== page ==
The University of Warwick hopes to answer Emmanuel Macron’s call for the formation of European university networks, despite Brexit.
The institution announced on 5 June that it was forming a “European university alliance” with the University of Paris Seine and Vrije Universiteit Brussel (VUB), building on existing teaching and research collaborations.
Although the UK is set to leave the European Union in less than a year’s time, Warwick said that it hoped that the partnership would be eligible to be funded as one of the European university networks, first called for by Mr Macron, the French president, and subsequently endorsed in the European Commission’s plans for a European Education Area.
If successful, the collaboration might be seen as a way for Warwick to mitigate the possible decline in access to European funding sources and collaborations post-Brexit.
Seán Hand, Warwick’s deputy pro-vice-chancellor (Europe), told Times Higher Education that the university was “aware” of the European Commission project, which could offer funding of €5 million (£4.4 million) per consortium of four to six institutions for three years.
“The vision given for this project, of bottom-up collaborations sustained by a long-term strategy of innovation and inclusivity, is exactly what Warwick also has in mind, and so we do envisage applying eventually to be one of these pilot projects,” Professor Hand said.
Memoranda of understanding were signed by the institutions on 5 June, committing the trio to “multilateral collaboration at all levels” of research and education.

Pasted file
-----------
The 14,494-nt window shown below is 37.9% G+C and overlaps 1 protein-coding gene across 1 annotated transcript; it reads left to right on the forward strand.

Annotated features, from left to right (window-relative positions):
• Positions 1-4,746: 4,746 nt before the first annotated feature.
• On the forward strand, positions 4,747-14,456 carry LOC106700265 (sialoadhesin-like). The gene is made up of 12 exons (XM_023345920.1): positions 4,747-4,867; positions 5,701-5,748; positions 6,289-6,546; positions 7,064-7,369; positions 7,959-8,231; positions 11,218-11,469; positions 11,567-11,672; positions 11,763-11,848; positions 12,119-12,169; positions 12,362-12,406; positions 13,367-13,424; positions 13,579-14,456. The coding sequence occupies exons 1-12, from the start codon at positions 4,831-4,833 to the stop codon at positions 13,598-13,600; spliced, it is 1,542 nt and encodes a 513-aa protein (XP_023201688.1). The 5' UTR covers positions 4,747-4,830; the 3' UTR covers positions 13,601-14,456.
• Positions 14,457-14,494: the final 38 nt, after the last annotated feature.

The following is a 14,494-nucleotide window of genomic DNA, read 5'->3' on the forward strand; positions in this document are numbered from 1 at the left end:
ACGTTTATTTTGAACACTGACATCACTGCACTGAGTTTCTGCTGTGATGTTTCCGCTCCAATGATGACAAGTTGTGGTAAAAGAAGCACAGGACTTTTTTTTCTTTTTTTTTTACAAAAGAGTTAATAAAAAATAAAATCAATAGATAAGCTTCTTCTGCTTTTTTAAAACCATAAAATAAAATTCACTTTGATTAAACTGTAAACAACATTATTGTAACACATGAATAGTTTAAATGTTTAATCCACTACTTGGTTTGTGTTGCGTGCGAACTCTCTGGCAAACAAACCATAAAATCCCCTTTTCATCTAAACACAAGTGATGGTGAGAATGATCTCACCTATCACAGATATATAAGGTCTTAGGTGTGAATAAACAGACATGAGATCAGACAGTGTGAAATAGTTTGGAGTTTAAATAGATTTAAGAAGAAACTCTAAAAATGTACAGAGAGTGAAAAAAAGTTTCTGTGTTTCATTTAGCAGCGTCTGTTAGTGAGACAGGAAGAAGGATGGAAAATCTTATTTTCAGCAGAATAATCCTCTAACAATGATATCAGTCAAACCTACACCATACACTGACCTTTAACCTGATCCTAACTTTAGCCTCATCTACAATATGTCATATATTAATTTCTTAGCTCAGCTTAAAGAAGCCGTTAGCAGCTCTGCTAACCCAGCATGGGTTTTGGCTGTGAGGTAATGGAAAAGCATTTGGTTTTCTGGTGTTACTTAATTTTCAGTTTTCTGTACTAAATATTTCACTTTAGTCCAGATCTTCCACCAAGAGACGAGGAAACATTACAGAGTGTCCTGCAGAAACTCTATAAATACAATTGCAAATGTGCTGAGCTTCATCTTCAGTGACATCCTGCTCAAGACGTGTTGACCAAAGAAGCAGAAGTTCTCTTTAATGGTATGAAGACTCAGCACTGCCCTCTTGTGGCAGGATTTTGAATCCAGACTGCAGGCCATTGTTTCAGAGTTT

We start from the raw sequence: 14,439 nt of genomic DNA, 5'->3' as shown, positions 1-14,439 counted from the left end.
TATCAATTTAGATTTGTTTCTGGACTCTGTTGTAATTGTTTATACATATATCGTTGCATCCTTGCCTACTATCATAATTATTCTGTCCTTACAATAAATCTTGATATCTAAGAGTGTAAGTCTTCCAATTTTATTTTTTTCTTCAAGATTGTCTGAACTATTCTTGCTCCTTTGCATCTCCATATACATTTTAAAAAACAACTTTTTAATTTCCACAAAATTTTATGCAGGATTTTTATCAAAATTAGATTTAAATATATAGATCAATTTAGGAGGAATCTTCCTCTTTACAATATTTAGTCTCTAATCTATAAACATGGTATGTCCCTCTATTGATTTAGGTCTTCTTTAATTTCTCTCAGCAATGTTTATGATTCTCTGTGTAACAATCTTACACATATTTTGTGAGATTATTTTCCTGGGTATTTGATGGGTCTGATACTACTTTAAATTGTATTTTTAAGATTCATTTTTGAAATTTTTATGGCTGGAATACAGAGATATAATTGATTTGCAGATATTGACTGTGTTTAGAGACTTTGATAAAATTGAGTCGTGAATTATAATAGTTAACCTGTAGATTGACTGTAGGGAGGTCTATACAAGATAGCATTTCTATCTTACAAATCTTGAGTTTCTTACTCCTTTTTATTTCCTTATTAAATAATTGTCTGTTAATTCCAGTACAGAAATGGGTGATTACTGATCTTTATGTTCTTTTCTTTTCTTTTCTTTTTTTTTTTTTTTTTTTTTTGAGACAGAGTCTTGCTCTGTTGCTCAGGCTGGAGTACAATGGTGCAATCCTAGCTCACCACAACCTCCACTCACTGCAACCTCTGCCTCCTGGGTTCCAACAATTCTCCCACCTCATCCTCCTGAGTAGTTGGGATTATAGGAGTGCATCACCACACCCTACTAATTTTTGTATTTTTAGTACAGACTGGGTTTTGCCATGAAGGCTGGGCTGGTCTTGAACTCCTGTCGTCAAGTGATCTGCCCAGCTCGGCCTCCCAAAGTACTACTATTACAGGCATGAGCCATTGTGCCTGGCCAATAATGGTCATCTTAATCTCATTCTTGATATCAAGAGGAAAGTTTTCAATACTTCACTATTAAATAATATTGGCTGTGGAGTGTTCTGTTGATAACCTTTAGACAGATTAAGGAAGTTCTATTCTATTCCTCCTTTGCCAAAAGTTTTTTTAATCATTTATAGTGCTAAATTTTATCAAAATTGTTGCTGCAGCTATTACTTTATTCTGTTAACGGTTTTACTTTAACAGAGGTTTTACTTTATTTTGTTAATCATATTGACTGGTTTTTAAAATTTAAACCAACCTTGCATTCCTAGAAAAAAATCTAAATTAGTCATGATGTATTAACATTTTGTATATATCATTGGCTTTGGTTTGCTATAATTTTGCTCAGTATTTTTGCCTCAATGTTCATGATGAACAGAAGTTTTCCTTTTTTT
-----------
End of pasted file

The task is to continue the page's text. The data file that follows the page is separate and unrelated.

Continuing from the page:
Previously agreed activities include joint degrees, joint PhD studentships and joint early career research fellowships, plus student exchanges.
Speaking when these were announced, Stuart Croft, Warwick’s vice-chancellor, said that the university was acting proactively to demonstrate its commitment to working with European universities, as it could not wait around for the uncertainty over the UK’s involvement in EU research and mobility projects to be resolved.
François Germinet, Paris Seine’s president, said: “We are strongly convinced that UK universities should be core partners in future European university alliances and activities. It is therefore meaningful that Warwick University is part of this new and ongoing process.”
A statement issued by VUB said that it expected that the alliance, if approved for the European university project, would involve “an alliance of four to six universities from within the EU and possibly also the UK”.
Mr Macron has called for Europe to have “at least 20” of what he called “European universities” by 2024, offering students the chance to study abroad and take classes in at least two different languages.
Several other UK universities have established closer collaborations with European research institutions since the Brexit vote, with Imperial College London opening a joint mathematics laboratory with the French National Centre for Scientific Research, the University of Oxford creating an alliance with four universities in Berlin, and King’s College London considering opening a branch campus in Dresden.